Enabling Gasification of Blended Coal, Biomass and Plastic Wastes to Produce Hydrogen with Potential for Net Negative Carbon Dioxide Emissions

Funding Agency:
Department of Energy

The U.S. Department of Energy (DOE) recognizes the importance and potential of hydrogen production, transport, utilization, and storage as vital components in the nation’s energy future. DOE also recognizes the opportunity to leverage its long history in coal gasification technologies to accomplish hydrogen generation from a diverse blend stock of coal and various renewable and waste feedstocks, especially biomass and plastic wastes, which can be readily acquired from abundant low-cost sources like municipal solid waste (MSW) facilities.

DOE believes that advances in co-gasification of coal, biomass, and waste plastics for polygeneration facilities and hydrogen production can be a viable way to provide fuel to the nation with negative CO2 emissions potential. When blending biomass into the feedstocks and subsequently capturing CO2 via pre-combustion capture and storage, it is possible to emit less CO2 into the atmosphere than it took to produce the virgin biomass material, hence resulting in net negative carbon emissions. However, a challenge in implementing this strategy exists as the stream of available renewable and waste materials fluctuates in quantity and heating content, so practical systems need to be supplemented by consistent and high-calorific co-feeds. Coal is an excellent choice as it is widely available in large quantities in the United States. Additionally, plastic wastes offer high calorific heating value and are often available where biomass feedstocks are sourced. For any locations having plastics waste and biomass-derived feedstocks in addition to competitively priced coal, there is great flexibility and potential for using mixtures of these feedstocks in making syngas for conversion to fuels, including hydrogen, with the ability to sequester CO2.

The possibility of co-utilizing waste plastics with coal, biomass, or other carbonaceous materials is potentially lucrative and may offer significant operational or logistical advantages and greenhouse gas (GHG) reduction potential. Historically, a fraction of waste plastics has been converted to energy via combustion in waste incineration plants, which is a well-established technology. However, few new incinerators have been added in recent years, and the fleet is likely to dwindle because of plant aging and attrition. In contrast to incineration, co-gasification of waste plastics provides an alternative in which value-added products such as gaseous and liquid hydrocarbons, syngas, and especially hydrogen could be co-generated with electric power and/or heat with options to reduce GHG emissions. While the chemistry of waste plastics gasification bears similarities to coal or biomass gasification, the thermophysical characteristics differ requiring improvements and optimization to enable reliable co-gasification. For example, materials issues such as corrosion may be relevant for certain mixes.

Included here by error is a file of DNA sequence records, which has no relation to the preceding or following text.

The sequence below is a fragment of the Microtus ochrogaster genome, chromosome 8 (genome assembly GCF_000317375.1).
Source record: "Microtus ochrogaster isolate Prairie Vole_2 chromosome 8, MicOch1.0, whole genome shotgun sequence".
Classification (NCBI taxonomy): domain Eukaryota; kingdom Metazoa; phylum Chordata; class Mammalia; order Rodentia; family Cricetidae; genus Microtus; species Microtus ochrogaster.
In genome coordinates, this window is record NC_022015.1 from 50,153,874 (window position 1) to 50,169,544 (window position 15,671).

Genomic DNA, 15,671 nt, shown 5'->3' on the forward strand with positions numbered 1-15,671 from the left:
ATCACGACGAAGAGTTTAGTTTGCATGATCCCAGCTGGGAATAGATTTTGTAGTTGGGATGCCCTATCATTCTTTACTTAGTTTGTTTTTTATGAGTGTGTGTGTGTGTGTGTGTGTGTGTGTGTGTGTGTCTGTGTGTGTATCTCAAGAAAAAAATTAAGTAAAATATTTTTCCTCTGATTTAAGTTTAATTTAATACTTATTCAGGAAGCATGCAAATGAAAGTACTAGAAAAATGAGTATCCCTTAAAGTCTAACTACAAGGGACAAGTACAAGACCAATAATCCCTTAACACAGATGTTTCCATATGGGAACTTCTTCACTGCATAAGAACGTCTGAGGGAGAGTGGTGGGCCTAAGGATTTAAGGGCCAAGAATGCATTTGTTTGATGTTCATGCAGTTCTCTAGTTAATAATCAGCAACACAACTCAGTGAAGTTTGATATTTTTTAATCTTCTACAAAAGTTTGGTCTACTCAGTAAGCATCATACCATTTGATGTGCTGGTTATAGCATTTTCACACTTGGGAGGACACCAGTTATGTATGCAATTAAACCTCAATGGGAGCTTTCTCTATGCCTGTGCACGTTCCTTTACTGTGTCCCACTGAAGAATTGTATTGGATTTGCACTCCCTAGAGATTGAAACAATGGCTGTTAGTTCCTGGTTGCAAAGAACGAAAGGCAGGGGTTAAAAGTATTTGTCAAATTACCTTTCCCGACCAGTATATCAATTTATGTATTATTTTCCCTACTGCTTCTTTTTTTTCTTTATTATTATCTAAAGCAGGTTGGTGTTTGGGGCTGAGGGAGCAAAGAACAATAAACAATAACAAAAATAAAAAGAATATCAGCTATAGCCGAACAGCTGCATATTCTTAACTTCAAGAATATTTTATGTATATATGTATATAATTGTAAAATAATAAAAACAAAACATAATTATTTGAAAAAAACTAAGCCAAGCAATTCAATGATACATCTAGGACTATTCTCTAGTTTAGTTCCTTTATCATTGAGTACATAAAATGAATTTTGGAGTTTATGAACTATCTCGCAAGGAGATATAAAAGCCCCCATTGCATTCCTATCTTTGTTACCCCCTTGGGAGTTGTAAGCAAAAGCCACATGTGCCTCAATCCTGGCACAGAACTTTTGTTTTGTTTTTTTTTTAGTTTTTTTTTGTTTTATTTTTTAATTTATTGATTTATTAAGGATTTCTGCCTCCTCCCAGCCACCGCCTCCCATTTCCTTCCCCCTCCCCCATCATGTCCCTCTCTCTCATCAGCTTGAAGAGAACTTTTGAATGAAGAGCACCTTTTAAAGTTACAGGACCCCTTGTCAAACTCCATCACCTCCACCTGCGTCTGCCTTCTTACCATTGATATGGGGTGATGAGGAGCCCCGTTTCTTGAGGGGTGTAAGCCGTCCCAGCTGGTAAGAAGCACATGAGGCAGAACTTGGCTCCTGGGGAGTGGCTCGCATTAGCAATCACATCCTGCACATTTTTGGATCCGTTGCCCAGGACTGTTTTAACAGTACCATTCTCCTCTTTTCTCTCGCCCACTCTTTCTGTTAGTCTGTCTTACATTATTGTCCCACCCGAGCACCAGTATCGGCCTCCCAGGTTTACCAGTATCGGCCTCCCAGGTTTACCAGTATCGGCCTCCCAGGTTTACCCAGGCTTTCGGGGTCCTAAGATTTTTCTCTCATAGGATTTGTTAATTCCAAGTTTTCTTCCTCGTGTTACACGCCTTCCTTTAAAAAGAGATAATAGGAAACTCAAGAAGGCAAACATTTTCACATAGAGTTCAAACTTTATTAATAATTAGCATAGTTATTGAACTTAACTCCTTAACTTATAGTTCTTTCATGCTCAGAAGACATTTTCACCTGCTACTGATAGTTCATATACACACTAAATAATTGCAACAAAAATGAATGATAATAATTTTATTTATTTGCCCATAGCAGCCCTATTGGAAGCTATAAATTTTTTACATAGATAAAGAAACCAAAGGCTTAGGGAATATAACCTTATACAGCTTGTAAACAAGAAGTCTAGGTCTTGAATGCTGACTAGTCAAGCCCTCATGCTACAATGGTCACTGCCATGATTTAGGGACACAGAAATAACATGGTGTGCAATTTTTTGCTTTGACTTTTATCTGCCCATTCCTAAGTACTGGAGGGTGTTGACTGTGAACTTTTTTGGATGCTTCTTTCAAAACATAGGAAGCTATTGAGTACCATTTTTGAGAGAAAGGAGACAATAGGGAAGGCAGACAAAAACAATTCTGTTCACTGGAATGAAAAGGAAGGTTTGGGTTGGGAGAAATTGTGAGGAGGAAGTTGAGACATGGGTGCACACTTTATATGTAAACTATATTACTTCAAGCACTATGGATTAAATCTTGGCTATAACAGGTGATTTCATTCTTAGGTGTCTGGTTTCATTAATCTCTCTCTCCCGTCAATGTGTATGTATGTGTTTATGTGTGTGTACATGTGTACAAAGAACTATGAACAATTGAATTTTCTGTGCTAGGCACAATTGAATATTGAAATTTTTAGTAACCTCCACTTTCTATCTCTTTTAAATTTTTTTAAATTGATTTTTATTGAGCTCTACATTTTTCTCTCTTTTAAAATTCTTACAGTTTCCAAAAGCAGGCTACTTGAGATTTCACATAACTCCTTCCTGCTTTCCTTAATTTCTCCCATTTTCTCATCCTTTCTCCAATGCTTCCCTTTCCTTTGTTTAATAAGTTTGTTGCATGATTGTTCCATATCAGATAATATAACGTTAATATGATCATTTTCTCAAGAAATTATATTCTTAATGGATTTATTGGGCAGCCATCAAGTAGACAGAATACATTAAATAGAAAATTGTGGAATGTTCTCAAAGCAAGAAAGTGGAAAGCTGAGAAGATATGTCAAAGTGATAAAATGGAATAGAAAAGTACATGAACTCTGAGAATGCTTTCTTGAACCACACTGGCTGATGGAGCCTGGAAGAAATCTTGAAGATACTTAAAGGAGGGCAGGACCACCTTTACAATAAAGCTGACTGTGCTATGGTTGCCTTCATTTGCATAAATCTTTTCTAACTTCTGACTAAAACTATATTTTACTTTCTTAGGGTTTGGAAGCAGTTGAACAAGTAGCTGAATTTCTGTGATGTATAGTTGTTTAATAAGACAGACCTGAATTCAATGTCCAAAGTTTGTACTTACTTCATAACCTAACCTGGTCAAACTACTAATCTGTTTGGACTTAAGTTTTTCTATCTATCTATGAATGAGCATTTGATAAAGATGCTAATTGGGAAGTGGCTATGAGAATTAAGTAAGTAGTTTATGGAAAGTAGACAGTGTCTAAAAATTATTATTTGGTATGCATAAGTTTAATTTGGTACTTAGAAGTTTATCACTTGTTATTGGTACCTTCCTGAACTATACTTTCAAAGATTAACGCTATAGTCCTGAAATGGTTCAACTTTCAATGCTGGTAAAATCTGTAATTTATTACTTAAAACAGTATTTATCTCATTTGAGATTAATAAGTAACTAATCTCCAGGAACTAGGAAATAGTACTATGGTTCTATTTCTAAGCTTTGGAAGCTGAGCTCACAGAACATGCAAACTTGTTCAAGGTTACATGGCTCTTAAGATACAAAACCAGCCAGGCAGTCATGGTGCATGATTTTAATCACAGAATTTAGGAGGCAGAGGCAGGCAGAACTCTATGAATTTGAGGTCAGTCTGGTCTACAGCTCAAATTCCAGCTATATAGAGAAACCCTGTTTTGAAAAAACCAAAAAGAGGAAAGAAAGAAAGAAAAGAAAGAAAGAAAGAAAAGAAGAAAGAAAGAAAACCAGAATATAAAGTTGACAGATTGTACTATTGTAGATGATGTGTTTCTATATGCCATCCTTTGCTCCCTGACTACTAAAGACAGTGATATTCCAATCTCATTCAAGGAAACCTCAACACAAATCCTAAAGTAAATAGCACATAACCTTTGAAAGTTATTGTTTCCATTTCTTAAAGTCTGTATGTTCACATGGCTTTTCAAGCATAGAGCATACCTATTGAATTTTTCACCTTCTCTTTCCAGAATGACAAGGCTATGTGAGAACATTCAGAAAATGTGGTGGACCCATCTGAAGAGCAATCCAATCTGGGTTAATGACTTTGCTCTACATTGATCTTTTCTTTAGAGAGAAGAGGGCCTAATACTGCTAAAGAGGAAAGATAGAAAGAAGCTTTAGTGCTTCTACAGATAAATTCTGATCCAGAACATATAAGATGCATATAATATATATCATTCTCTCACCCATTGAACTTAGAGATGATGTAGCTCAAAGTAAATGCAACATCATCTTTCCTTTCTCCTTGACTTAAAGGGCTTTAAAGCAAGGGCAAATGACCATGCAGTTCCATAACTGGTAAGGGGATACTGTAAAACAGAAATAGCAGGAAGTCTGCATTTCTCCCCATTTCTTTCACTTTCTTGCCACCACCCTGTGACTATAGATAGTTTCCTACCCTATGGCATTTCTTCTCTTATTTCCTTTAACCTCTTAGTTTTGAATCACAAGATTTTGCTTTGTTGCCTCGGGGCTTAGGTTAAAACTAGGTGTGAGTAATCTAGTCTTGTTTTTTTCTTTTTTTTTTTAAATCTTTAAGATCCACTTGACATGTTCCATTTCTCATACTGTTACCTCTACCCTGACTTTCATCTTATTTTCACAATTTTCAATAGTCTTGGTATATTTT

Advances in gasification of blended and variable feedstocks, like mixed coal, biomass, and plastics, are needed to enable co-gasification technology to perform reliably and flexibly to produce hydrogen in a net negative carbon emissions context. Such advances in these co-gasification technologies can provide significant benefits to future fossilfueled electric power plants, polygeneration facilities, hydrogen production, waste heat recovery, and other industrial applications.

Deadline: Nov. 18, 2020

Agency Website

Areas of Interest

The overarching objective of this FOA and single Area of Interest is to generate lab-scale data and experience to further encourage the development of technologies and commercial approaches to enable a hydrogen-based energy economy while achieving net-negative CO2 emissions through gasification of coal, biomass, and carbonaceous mixed wastes such as plastics.

Projects funded under this FOA must perform R&D to address a technology gap that would achieve objective(s) as described in the following area of interest (AOI): Co-gasification of Coal, Biomass and Plastic Wastes for Production of Hydrogen and Fuels with Negative Carbon Potential

Eligibility Requirements

Applicants may submit multiple applications under the area of interest of this FOA; However, if choosing to submit multiple applications, each application must describe a unique, scientifically distinct project.

Funding Type

Grant

Eligibility

Faculty

Category

Engineering and Physical Sciences
Environmental & Life Sciences

External Deadline

November 18, 2020